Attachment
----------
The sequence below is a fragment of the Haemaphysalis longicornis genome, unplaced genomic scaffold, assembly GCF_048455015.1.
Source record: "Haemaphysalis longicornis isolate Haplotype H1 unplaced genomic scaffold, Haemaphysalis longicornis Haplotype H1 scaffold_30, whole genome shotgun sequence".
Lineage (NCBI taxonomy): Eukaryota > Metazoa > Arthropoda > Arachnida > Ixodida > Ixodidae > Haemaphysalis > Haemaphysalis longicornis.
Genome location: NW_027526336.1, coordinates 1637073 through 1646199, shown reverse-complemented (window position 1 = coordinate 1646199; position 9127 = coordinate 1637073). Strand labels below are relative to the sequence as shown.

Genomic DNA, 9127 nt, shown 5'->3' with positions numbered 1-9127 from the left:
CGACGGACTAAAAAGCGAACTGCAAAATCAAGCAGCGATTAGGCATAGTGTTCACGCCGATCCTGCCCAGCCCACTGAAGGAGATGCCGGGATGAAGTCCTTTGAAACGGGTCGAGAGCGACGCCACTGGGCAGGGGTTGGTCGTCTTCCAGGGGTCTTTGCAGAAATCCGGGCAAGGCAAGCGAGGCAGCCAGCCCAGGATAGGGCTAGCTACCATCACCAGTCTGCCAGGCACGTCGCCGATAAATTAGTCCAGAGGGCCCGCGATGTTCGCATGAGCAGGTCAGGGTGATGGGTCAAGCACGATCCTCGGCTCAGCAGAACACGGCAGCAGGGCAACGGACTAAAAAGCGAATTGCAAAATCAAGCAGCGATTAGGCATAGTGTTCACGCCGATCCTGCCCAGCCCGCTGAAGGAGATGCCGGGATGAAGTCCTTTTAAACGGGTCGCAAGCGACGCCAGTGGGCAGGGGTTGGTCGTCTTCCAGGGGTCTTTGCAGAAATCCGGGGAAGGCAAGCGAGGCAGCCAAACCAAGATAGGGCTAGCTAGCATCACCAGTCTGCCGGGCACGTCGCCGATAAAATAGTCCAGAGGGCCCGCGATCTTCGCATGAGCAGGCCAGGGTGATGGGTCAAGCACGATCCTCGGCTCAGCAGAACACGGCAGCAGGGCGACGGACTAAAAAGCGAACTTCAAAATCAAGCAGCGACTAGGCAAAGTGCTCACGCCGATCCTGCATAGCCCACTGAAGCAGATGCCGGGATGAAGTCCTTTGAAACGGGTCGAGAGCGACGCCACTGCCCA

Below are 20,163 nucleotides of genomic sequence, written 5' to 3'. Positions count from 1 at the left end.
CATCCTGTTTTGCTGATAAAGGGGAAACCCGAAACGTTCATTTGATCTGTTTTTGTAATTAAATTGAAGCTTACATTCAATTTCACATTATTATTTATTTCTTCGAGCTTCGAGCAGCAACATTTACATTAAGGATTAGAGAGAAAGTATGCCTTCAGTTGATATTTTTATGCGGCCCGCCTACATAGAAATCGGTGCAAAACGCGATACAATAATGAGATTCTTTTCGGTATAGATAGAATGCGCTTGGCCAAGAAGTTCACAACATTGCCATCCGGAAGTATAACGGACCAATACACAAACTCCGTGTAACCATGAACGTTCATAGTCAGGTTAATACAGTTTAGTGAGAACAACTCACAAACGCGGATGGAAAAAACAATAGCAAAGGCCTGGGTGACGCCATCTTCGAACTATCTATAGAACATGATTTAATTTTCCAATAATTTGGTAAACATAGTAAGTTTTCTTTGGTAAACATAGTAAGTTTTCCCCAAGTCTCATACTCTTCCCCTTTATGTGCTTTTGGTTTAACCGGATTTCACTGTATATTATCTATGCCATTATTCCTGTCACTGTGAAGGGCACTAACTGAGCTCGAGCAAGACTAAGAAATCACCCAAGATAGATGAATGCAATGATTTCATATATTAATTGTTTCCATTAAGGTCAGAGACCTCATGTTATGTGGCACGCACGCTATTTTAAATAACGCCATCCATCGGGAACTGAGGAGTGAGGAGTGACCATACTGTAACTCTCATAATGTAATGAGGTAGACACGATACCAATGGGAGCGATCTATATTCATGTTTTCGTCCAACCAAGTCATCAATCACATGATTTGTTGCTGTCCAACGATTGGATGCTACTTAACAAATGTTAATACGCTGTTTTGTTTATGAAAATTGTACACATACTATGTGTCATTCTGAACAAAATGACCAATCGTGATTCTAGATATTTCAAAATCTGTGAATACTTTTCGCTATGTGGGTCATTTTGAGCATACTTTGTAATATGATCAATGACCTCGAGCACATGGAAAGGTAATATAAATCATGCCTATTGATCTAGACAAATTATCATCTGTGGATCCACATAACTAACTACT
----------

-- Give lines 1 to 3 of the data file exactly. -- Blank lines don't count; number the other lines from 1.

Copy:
The sequence below is a fragment of the Haemaphysalis longicornis genome, unplaced genomic scaffold, assembly GCF_048455015.1.
Source record: "Haemaphysalis longicornis isolate Haplotype H1 unplaced genomic scaffold, Haemaphysalis longicornis Haplotype H1 scaffold_30, whole genome shotgun sequence".
Lineage (NCBI taxonomy): Eukaryota > Metazoa > Arthropoda > Arachnida > Ixodida > Ixodidae > Haemaphysalis > Haemaphysalis longicornis.